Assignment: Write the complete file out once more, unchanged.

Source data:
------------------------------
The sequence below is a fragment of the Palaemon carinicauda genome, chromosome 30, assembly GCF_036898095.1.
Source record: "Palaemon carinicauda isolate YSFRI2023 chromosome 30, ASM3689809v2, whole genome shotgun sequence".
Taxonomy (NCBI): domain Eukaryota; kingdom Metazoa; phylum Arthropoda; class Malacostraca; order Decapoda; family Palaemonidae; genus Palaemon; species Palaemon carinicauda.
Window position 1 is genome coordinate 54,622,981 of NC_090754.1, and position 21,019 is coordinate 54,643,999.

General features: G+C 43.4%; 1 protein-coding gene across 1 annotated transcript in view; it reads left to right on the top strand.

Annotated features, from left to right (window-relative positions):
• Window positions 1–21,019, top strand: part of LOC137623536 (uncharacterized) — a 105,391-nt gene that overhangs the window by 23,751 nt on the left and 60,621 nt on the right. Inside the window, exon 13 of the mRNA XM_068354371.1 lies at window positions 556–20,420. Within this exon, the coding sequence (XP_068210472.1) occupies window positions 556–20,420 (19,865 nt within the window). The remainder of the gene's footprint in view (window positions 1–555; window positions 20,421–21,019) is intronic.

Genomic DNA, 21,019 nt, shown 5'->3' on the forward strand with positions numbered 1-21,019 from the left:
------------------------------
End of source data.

The sequence below is a fragment of the Palaemon carinicauda genome, chromosome 30, assembly GCF_036898095.1.
Source record: "Palaemon carinicauda isolate YSFRI2023 chromosome 30, ASM3689809v2, whole genome shotgun sequence".
Taxonomy (NCBI): domain Eukaryota; kingdom Metazoa; phylum Arthropoda; class Malacostraca; order Decapoda; family Palaemonidae; genus Palaemon; species Palaemon carinicauda.
Window position 1 is genome coordinate 54,622,981 of NC_090754.1, and position 21,019 is coordinate 54,643,999.

General features: G+C 43.4%; 1 protein-coding gene across 1 annotated transcript in view; it reads left to right on the top strand.

Annotated features, from left to right (window-relative positions):
• Window positions 1–21,019, top strand: part of LOC137623536 (uncharacterized) — a 105,391-nt gene that overhangs the window by 23,751 nt on the left and 60,621 nt on the right. Inside the window, exon 13 of the mRNA XM_068354371.1 lies at window positions 556–20,420. Within this exon, the coding sequence (XP_068210472.1) occupies window positions 556–20,420 (19,865 nt within the window). The remainder of the gene's footprint in view (window positions 1–555; window positions 20,421–21,019) is intronic.

Genomic DNA, 21,019 nt, shown 5'->3' on the forward strand with positions numbered 1-21,019 from the left: